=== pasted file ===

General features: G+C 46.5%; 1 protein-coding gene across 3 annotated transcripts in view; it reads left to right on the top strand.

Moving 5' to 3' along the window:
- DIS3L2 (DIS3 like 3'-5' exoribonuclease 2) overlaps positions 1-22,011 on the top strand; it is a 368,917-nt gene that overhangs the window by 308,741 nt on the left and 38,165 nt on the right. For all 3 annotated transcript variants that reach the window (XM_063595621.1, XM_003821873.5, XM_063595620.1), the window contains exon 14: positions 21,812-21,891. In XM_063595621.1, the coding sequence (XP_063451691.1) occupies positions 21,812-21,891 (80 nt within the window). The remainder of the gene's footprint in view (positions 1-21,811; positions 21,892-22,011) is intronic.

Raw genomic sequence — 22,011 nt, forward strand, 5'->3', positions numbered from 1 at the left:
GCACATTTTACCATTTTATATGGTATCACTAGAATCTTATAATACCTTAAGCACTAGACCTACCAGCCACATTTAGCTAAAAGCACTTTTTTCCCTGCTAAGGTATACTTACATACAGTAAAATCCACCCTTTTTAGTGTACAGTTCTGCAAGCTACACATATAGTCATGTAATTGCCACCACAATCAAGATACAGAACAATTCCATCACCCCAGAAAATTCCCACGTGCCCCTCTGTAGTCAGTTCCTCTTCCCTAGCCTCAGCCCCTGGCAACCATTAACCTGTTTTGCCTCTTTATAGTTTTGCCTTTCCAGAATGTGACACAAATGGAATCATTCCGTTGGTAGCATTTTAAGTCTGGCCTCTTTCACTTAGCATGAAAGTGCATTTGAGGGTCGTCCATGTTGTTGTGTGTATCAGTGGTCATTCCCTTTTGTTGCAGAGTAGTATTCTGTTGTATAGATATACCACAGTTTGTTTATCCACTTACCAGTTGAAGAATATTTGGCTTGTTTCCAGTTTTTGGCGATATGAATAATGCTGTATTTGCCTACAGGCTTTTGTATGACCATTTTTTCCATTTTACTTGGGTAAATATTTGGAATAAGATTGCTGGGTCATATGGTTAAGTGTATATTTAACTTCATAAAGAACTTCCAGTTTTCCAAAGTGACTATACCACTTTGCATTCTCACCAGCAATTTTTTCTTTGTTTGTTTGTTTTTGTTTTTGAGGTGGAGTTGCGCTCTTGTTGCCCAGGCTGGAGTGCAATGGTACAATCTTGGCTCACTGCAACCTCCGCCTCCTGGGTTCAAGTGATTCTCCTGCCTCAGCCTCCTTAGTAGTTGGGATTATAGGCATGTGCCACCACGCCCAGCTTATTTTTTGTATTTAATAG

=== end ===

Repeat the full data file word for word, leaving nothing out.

General features: G+C 46.5%; 1 protein-coding gene across 3 annotated transcripts in view; it reads left to right on the top strand.

Moving 5' to 3' along the window:
- DIS3L2 (DIS3 like 3'-5' exoribonuclease 2) overlaps positions 1-22,011 on the top strand; it is a 368,917-nt gene that overhangs the window by 308,741 nt on the left and 38,165 nt on the right. For all 3 annotated transcript variants that reach the window (XM_063595621.1, XM_003821873.5, XM_063595620.1), the window contains exon 14: positions 21,812-21,891. In XM_063595621.1, the coding sequence (XP_063451691.1) occupies positions 21,812-21,891 (80 nt within the window). The remainder of the gene's footprint in view (positions 1-21,811; positions 21,892-22,011) is intronic.

Raw genomic sequence — 22,011 nt, forward strand, 5'->3', positions numbered from 1 at the left:
GCACATTTTACCATTTTATATGGTATCACTAGAATCTTATAATACCTTAAGCACTAGACCTACCAGCCACATTTAGCTAAAAGCACTTTTTTCCCTGCTAAGGTATACTTACATACAGTAAAATCCACCCTTTTTAGTGTACAGTTCTGCAAGCTACACATATAGTCATGTAATTGCCACCACAATCAAGATACAGAACAATTCCATCACCCCAGAAAATTCCCACGTGCCCCTCTGTAGTCAGTTCCTCTTCCCTAGCCTCAGCCCCTGGCAACCATTAACCTGTTTTGCCTCTTTATAGTTTTGCCTTTCCAGAATGTGACACAAATGGAATCATTCCGTTGGTAGCATTTTAAGTCTGGCCTCTTTCACTTAGCATGAAAGTGCATTTGAGGGTCGTCCATGTTGTTGTGTGTATCAGTGGTCATTCCCTTTTGTTGCAGAGTAGTATTCTGTTGTATAGATATACCACAGTTTGTTTATCCACTTACCAGTTGAAGAATATTTGGCTTGTTTCCAGTTTTTGGCGATATGAATAATGCTGTATTTGCCTACAGGCTTTTGTATGACCATTTTTTCCATTTTACTTGGGTAAATATTTGGAATAAGATTGCTGGGTCATATGGTTAAGTGTATATTTAACTTCATAAAGAACTTCCAGTTTTCCAAAGTGACTATACCACTTTGCATTCTCACCAGCAATTTTTTCTTTGTTTGTTTGTTTTTGTTTTTGAGGTGGAGTTGCGCTCTTGTTGCCCAGGCTGGAGTGCAATGGTACAATCTTGGCTCACTGCAACCTCCGCCTCCTGGGTTCAAGTGATTCTCCTGCCTCAGCCTCCTTAGTAGTTGGGATTATAGGCATGTGCCACCACGCCCAGCTTATTTTTTGTATTTAATAG